I went into MEN IN BLACK III fearing the worst, and I left the theater very surprised.  With a nice mix of darkness, comedy, and nostalgia, MEN IN BLACK III has somehow redeemed a series that was left in the dust more than a decade ago.  And while the film is more of a standalone entry rather than a summation of a trilogy or a lead-in to a part four, if this were the end, Sonnenfeld and crew undeniably left us on a high, gratifying note.  And if Columbia does decide to throw us a part four, all I can say is “Let’s see what you got, fellas…”.    


Mike’s LIKES:

1) JOSH BROLIN: You have to give the man credit…he not only acts like the character, but does a perfect impression of Tommy Lee Jones.  Brolin added the much needed boost to this series, and if it were up to me, I’d make an entry where young K meets old K.  Now THAT’D be cool!

2) TIME TRAVEL: I’m a sucker for any time travel element.  It could have failed miserably, but I really enjoyed how they used the element of the time jump, and Sonnonfeld’s take on 1969.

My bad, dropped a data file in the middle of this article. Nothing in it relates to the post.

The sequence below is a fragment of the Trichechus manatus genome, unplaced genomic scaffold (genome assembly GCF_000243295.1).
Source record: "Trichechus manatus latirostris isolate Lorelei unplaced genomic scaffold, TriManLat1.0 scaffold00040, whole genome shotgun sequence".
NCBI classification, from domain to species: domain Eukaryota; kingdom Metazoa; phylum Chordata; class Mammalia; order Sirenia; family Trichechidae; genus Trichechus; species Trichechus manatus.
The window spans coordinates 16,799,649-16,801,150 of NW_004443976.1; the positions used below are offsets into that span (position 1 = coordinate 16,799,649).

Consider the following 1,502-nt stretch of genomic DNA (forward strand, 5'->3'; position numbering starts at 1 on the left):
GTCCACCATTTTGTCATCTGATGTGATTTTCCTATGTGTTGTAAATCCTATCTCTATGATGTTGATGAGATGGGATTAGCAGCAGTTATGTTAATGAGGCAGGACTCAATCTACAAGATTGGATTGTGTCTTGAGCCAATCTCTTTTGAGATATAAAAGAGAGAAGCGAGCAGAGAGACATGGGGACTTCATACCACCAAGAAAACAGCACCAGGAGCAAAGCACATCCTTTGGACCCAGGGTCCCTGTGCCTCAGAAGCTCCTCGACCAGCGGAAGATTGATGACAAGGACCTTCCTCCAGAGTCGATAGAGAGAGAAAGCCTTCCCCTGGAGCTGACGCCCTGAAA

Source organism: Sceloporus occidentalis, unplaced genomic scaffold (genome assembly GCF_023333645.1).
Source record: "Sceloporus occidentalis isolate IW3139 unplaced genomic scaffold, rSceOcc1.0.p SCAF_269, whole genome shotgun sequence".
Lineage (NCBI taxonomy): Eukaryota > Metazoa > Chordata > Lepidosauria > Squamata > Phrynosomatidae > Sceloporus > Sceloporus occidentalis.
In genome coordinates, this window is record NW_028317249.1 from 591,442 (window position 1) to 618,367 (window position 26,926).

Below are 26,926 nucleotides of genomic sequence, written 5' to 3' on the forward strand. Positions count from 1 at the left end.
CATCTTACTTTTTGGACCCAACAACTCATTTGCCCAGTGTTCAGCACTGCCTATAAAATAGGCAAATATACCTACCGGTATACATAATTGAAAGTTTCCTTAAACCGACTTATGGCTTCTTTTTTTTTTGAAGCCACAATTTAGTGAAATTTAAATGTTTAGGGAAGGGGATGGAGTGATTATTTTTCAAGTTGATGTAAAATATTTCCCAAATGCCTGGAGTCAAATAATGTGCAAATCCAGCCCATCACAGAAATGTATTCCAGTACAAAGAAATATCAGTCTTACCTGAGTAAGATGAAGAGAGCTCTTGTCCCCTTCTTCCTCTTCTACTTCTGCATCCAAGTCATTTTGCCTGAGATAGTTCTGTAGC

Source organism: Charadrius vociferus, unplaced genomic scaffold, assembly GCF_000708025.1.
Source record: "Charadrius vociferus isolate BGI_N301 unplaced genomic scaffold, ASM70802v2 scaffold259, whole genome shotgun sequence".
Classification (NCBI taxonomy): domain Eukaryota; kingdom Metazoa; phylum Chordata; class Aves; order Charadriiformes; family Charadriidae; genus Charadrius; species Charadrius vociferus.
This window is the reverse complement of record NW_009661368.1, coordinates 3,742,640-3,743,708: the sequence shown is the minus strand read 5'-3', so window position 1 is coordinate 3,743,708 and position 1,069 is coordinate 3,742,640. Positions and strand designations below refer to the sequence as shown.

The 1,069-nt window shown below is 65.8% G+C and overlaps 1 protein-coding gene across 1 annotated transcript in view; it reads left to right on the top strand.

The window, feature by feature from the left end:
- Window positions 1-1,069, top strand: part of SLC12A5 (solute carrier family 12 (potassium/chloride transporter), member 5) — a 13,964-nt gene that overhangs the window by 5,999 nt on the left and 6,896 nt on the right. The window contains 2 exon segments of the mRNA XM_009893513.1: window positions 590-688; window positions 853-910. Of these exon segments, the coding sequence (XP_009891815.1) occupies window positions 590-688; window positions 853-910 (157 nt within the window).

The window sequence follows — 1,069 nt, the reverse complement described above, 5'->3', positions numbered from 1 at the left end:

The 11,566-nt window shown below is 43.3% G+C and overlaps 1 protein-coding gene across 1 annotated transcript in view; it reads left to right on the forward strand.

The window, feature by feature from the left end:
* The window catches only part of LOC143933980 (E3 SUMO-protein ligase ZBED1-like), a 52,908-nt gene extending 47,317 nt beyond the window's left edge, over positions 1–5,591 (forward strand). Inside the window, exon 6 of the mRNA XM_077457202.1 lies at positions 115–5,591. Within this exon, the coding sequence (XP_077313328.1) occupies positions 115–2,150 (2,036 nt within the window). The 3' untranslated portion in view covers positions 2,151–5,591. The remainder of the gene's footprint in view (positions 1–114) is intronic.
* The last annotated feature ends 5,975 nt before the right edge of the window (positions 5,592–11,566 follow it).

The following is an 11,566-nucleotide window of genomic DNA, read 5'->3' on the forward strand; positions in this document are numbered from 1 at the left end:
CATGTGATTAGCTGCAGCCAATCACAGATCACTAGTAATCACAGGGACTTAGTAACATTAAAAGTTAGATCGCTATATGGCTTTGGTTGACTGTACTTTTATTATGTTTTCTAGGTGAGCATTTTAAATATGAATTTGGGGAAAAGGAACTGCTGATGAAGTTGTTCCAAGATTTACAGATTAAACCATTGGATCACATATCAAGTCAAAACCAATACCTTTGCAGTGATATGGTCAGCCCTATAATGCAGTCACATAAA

3) JEMAINE CLEMENT: To go from the hiphopopopotamus to this blew me away.  Clement was evil, menacing, and a great villain, comparable to Edgar in the original MIB.   I didn’t know he was capable of such a thing!

4) SENTIMENTAL: During the last half hour, our two heroes are led into pretty sentimental territory.  It was refreshing, uplifting, and will leave a smile on your face.

5) MICHAEL STUHLBERG: Stuhlberg is absolutely adorable as the innocent alien who could see different timelines. He has most of the laughs and inspiring moments, and to go from “Boardwalk Empire” to A SERIOUS MAN to this earns a lot of respect from me.


1) MIB II PACING IN THE MIDDLE: There was a certain point where the film just seemed like it would be an elongated chase, and I had bad flashbacks to MIB II.  Granted, it didn’t last too long, and the rest of the movie was ten times better than part two could ever be, but even that little reminder of it was more than enough to jar me.

2) TOMMY LEE JONES IS JUST MEAN: K is mean, but I don’t remember him being this mean.  Seriously, it was just cruel.  I get that they were trying to emphasize how bad K is in his old age, but tone it down a little!  Let us like him at least a little bit!


1) Despite J traveling 43 years into the past, Josh Brolin is only 21 years and 5 months younger than Tommy Lee Jones.

2) The zip line escape system shown at the Apollo launch pad really did exist, installed for the Apollo program for any pre-launch emergency scenarios.

Post navigation


Comments are closed.

Movie Review: To Rome With Love

Movie Review: The Swell Season

Movie Review Monday: Rise of the Planet of the Apes

Movie Review: The Five Year Engagement